- Alex Avila homered in three straight games Aug. 2-5, then went 11 straight without homering, and now has gone yard twice in four games, hitting his 15th of the year in this one. He's been streaking almost this whole time, though, as he only has one hitless game in August – and he walked twice that day. Avila's hitting .340 since the break. He took a foul ball in the second inning, but seemed to suffer no ill effects.
- Don Kelly hit a garbage-time homer (4) in the top of the ninth, enough to make the game a non-save situation for Valverde.
- B.J. Upton left the game with a shoulder injury after crashing into the outfield fence.
Rangers 4, Red Sox 0
- C.J. Wilson (13-5) shut Boston out over 6.2 innings, allowing only four hits and two walks while striking out four, and the Rangers' bullpen didn't allow a hit after he left the game. Must feel great for the Texas pitching staff to actually have a bullpen they can feel confident about.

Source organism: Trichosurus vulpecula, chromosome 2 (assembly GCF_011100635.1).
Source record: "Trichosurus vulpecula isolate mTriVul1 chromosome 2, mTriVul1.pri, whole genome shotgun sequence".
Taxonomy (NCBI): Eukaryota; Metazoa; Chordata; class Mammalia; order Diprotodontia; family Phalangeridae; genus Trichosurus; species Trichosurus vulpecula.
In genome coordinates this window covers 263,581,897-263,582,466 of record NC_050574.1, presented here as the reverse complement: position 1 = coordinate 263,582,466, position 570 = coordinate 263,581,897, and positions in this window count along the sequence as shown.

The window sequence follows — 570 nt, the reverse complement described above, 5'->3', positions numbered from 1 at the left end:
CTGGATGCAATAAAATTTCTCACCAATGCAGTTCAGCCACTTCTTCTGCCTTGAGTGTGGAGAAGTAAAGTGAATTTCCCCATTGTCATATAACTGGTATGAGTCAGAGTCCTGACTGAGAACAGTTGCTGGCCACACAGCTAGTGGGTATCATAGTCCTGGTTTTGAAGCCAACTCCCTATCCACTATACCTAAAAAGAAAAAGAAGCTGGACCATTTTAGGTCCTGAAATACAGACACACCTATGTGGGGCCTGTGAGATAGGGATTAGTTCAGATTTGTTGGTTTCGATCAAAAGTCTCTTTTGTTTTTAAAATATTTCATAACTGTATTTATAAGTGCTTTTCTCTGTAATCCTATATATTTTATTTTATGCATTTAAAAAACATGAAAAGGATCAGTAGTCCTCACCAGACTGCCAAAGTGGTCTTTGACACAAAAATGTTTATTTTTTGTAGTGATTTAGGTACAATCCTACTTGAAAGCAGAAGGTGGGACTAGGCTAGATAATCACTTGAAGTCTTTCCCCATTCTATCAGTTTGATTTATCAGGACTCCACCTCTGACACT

- Eric Bedard (4-9) got his fantasy line ruined by one pitch, a three-run homer that he surrendered to Mike Napoli. He was charged with four runs on seven hits and a walk, and struck out four.
- Napoli's homer (21) was his sixth long ball in the month of August. He's hitting a sick .373 with a 1.117 OPS since the All-Star break. Where's your Torrealba now?
Braves 3, Cubs 0
- Jair Jurrjens (13-5) put together perhaps the worst 6.1 shutout innings I've ever seen, somehow navigating around eight hits and five walks (tying his season high) while only striking out one batter. It helps to get ground balls, but the Braves only turned one double play in the game. So I guess it just helps to play the Cubs.